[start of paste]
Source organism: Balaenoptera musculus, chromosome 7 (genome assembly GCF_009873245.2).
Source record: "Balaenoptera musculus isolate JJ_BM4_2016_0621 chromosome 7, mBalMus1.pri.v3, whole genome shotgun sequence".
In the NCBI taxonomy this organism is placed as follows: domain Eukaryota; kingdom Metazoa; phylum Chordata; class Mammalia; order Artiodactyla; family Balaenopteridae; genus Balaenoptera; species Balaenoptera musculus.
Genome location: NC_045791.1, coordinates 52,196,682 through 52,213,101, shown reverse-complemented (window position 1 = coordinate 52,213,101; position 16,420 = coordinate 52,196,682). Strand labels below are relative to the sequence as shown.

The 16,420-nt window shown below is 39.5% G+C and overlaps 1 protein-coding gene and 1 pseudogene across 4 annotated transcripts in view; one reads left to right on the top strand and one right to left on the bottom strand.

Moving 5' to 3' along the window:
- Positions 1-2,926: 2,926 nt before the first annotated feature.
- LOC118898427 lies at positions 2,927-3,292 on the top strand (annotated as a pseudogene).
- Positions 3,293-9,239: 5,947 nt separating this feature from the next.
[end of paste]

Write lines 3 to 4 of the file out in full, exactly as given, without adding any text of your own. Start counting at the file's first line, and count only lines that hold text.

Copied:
In the NCBI taxonomy this organism is placed as follows: domain Eukaryota; kingdom Metazoa; phylum Chordata; class Mammalia; order Artiodactyla; family Balaenopteridae; genus Balaenoptera; species Balaenoptera musculus.
Genome location: NC_045791.1, coordinates 52,196,682 through 52,213,101, shown reverse-complemented (window position 1 = coordinate 52,213,101; position 16,420 = coordinate 52,196,682). Strand labels below are relative to the sequence as shown.